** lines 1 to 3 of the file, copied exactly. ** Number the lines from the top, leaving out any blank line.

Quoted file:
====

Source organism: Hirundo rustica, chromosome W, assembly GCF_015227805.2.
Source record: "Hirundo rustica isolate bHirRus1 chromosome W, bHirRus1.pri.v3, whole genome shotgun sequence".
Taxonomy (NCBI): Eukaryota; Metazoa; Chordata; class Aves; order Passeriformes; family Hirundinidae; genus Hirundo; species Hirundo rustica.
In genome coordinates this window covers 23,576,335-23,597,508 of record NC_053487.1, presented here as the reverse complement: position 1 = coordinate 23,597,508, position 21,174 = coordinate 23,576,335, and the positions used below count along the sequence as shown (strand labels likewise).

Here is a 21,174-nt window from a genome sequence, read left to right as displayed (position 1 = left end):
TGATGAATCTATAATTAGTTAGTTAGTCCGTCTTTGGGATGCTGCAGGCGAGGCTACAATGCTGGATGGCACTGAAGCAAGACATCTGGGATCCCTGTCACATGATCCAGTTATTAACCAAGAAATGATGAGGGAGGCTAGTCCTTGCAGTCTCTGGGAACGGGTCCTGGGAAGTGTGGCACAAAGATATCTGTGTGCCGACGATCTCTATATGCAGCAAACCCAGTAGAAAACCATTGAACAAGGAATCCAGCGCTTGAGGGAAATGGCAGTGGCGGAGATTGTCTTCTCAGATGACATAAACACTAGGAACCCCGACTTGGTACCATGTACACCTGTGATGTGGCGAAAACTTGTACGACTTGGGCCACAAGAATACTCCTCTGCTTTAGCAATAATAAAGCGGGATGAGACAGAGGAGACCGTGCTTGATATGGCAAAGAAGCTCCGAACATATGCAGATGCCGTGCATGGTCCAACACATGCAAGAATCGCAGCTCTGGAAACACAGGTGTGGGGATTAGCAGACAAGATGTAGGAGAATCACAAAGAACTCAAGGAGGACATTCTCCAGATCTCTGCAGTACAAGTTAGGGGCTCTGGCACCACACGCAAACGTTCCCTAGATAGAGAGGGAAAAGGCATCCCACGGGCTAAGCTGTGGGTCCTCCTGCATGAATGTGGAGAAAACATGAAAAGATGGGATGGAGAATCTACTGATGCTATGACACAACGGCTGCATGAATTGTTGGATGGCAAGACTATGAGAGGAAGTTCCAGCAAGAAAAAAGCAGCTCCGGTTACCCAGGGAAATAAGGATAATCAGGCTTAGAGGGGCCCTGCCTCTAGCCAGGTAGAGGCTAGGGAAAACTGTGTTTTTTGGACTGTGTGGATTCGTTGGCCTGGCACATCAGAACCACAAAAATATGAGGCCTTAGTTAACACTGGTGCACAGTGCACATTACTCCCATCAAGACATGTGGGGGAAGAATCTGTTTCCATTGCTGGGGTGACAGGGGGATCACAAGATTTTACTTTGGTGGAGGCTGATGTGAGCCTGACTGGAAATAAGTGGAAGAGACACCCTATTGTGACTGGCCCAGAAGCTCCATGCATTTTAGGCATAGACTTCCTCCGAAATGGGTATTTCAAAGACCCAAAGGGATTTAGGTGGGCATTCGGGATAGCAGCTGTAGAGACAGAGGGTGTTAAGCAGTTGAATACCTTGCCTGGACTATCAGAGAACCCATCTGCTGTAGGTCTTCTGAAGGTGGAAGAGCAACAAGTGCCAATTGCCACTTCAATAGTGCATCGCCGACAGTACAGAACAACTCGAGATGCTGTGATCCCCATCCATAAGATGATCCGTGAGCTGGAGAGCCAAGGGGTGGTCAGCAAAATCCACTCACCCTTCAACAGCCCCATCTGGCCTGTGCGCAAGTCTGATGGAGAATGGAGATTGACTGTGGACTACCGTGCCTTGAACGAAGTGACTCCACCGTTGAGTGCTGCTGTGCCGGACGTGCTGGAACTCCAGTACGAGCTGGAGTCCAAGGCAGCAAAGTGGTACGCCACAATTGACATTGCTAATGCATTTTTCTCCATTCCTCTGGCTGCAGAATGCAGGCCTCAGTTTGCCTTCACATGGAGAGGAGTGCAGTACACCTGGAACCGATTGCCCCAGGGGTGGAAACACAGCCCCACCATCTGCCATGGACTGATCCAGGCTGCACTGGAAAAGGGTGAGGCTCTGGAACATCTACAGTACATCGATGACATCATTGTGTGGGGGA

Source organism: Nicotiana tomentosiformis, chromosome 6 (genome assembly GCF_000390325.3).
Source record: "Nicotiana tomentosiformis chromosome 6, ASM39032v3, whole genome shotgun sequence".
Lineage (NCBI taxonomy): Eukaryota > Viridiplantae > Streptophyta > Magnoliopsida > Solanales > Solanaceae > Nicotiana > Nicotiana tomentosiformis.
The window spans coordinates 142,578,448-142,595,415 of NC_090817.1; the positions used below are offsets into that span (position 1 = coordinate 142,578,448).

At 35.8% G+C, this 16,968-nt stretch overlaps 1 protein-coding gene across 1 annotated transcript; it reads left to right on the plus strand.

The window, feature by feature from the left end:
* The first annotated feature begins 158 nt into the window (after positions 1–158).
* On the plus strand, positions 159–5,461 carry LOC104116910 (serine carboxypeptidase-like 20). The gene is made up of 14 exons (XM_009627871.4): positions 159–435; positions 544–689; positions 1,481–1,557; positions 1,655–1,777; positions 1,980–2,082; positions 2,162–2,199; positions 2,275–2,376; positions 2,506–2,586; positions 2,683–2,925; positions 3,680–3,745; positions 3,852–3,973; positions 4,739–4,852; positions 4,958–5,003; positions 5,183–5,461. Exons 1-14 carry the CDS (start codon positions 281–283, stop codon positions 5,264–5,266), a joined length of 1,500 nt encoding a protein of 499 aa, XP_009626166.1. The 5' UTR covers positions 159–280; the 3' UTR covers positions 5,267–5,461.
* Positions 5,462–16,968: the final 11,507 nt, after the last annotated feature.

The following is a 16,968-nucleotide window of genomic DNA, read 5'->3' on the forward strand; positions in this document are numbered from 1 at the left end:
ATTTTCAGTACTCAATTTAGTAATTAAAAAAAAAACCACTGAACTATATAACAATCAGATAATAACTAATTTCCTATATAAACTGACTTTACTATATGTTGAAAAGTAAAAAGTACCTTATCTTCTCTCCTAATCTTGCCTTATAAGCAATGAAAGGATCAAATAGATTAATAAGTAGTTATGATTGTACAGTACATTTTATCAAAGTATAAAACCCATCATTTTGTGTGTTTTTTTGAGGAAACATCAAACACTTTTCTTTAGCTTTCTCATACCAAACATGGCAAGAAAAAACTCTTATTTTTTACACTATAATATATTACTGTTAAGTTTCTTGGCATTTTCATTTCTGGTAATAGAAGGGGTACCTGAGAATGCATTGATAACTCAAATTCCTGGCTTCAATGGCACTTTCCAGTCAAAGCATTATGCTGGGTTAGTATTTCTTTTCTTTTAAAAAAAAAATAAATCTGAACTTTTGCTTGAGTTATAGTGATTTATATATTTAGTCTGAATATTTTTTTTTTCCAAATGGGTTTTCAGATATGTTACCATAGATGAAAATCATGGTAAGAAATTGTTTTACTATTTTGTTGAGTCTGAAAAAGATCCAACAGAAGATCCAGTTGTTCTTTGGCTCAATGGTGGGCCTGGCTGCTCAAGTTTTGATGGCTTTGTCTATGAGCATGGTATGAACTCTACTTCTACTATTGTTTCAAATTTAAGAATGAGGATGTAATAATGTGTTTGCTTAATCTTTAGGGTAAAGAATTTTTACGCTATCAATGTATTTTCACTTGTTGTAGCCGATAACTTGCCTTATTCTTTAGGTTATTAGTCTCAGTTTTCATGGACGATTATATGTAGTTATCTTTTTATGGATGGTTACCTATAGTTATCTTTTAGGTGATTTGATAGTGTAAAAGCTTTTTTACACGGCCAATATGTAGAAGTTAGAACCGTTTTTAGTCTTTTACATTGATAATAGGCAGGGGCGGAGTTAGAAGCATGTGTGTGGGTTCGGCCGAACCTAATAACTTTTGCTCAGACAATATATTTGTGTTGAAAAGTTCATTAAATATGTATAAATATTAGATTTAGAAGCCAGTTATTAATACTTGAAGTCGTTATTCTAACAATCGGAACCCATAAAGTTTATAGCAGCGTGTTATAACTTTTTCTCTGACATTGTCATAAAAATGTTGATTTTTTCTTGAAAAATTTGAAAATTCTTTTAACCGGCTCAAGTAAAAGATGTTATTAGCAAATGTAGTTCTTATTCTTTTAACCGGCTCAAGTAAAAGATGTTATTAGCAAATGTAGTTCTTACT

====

Source organism: Hirundo rustica, chromosome W, assembly GCF_015227805.2.
Source record: "Hirundo rustica isolate bHirRus1 chromosome W, bHirRus1.pri.v3, whole genome shotgun sequence".
Taxonomy (NCBI): Eukaryota; Metazoa; Chordata; class Aves; order Passeriformes; family Hirundinidae; genus Hirundo; species Hirundo rustica.